This festive season, film fans are invited to discover how special effects experts make snow that never melts, how set dressers transform locations for Christmas scenes, and how flames are created without fire, as Warner Bros. Studio Tour London opens the doors on its most magical makeover yet.
Launching on Friday 13th November and running for a limited time only, Hogwarts in the Snow will offer visitors the opportunity to see the Harry Potter film series’ most iconic sets decorated for festive scenes. Eight Christmas trees will line the Great Hall, the Gryffindor common room will be dressed for the season and a blanket of filmmaking snow will be meticulously applied to the majestic Hogwarts castle model.
In the Hogwarts Great Hall, visitors will spot wreaths and garlands, trees decked with golden baubles and topped with witches on miniature broomsticks, as well as a replica feast. One side of the Great Hall will be dedicated to savoury props, featuring roast turkeys, hams studded with cherries and bowls of potatoes, while the other will be devoted to sweet treats including flaming Christmas puddings and iced cakes.
For the first time this year, the Goblet of Fire will emerge from its original jewelled casket, rigged by special effects experts, and will be ‘lit’ with flames that change from blue to red. Featured in the fourth film, the impressive goblet was used as a way to select champions for the Triwizard Tournament. During production, the picture-perfect hero version was sculpted from a single piece of wood by the Prop Making Department, while a special effects replica was moulded in fibreglass and painted to look identical to its wooden counterpart.
The Hogwarts castle model will be transformed for the occasion by a team led by Model Effects Supervisor José Granell, who worked on the Harry Potter film series. The snow is hand-sprinkled onto the incredibly-detailed model and is made from a combination of granulated paper and grains of salt – chosen because it clumps like real snowflakes and catches the light like ice. Visitors will be able to touch samples of the different types of ‘snow’ used during production, each selected for its ability to float like falling snow, crunch under foot or glisten in the light.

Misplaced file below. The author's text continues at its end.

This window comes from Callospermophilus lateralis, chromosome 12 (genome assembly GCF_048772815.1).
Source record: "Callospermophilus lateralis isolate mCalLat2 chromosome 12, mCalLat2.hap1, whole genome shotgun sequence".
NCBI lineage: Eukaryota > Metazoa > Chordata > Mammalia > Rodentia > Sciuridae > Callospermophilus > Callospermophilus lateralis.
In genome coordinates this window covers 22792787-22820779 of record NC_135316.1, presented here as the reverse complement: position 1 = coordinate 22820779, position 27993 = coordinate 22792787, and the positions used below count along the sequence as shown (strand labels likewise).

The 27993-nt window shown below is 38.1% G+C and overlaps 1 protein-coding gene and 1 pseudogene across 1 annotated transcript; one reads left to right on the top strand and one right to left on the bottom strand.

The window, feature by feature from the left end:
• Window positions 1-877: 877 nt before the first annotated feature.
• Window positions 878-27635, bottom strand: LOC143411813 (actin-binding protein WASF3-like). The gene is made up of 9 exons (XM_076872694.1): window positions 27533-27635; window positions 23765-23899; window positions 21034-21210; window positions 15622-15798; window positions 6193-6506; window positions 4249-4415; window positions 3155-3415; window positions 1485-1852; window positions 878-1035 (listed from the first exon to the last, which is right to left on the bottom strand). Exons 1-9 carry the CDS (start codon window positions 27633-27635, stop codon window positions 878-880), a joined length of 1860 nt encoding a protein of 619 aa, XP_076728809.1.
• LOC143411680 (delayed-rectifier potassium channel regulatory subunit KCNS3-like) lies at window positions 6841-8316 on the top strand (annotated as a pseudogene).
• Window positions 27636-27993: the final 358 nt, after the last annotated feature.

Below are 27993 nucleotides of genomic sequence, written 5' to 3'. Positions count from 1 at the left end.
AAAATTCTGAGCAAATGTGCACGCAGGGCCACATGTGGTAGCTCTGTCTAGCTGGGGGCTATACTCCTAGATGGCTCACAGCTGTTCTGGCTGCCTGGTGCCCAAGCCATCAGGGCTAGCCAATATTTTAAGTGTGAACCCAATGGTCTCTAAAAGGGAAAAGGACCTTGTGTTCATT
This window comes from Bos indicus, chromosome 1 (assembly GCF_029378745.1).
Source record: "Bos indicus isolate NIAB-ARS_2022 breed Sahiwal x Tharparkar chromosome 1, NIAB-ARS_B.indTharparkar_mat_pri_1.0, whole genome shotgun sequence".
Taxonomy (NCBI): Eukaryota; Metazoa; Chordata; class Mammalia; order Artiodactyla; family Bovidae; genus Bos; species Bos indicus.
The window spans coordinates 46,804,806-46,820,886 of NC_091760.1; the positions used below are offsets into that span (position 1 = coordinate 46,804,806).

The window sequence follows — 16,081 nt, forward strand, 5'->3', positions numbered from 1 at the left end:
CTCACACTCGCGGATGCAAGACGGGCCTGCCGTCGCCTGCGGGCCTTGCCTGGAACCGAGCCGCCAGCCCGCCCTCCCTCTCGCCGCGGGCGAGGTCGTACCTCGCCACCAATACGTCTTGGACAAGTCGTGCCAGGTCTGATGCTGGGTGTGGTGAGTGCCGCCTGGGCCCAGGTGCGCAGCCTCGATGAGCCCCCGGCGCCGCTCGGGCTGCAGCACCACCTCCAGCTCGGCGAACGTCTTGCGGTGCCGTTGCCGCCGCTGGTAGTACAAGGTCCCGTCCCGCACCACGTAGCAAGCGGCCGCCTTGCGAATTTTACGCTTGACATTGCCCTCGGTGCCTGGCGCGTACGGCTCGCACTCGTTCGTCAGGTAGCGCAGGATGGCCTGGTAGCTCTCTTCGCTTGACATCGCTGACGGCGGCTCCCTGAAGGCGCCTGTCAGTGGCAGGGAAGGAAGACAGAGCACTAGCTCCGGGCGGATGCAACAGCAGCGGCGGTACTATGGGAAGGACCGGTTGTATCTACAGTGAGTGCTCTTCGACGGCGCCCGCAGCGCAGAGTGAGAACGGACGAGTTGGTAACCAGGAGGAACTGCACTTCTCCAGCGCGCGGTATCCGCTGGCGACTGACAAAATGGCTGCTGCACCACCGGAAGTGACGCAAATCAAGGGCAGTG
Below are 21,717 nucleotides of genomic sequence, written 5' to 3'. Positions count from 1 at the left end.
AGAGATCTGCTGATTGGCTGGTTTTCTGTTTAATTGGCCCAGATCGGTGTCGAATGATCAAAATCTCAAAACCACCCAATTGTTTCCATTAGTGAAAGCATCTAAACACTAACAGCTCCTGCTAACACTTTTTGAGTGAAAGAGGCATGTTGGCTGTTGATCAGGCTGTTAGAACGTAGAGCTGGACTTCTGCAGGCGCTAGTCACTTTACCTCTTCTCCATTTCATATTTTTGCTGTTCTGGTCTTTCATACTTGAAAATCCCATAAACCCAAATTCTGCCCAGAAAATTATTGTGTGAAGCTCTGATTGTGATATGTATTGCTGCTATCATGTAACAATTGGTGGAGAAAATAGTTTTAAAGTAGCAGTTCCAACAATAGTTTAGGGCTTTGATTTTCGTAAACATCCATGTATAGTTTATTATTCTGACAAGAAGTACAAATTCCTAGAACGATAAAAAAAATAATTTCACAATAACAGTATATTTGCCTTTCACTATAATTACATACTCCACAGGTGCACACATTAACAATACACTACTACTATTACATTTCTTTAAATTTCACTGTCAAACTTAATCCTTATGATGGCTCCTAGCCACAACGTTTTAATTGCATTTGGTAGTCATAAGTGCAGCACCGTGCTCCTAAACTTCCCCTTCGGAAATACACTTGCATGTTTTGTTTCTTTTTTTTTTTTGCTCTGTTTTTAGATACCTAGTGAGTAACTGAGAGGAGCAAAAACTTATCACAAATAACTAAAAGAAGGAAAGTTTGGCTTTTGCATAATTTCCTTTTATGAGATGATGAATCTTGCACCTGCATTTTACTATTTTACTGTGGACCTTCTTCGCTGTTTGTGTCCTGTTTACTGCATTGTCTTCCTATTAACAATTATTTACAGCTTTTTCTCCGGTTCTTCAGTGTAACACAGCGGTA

The scale model was first built for Harry Potter and the Philosopher’s Stone, with a team of 80 model makers working for almost seven months to create the original version. The crew updated it over the years when the story required it (the bridge was added for Prisoner of Azkaban, the Owlery forGoblet of Fire, and the Astronomy Tower for Half-Blood Prince), and the model was used for nearly every exterior shot of Hogwarts seen in the first six Harry Potter films. The specialist work was so detailed that it would have taken one person more than 74 years to complete!
Fireplaces throughout the attraction (including those in the Leaky Cauldron and Great Hall) will be ‘lit’ with special effects fire, created by filmmakers using a combination of water vapour and lighting effects. The Gryffindor common room and Weasley kitchen will also be dressed for the occasion with streamers, Christmas crackers and oranges.
^0^ The food featured in the feasts throughout the early films was real; however, the Set Decoration Department later used artificial food created from powder and resin.
^0^ While the film series’ Christmas scenes feel very festive, many of them were actually filmed at unexpected times of year (even during summer) depending on the production schedule.
^0^ Christmas puddings were rigged with real flames for the Great Hall’s Christmas feast, with gas pipes hidden along the floor and running up into the tables. This special effect will be recreated at the Studio Tour this year, especially for the attraction’s festive feature.
Hogwarts in the Snow will run from Friday 13th November – Sunday 31st January 2016. Tickets must be pre-booked and all extra activities are included in the ticket price.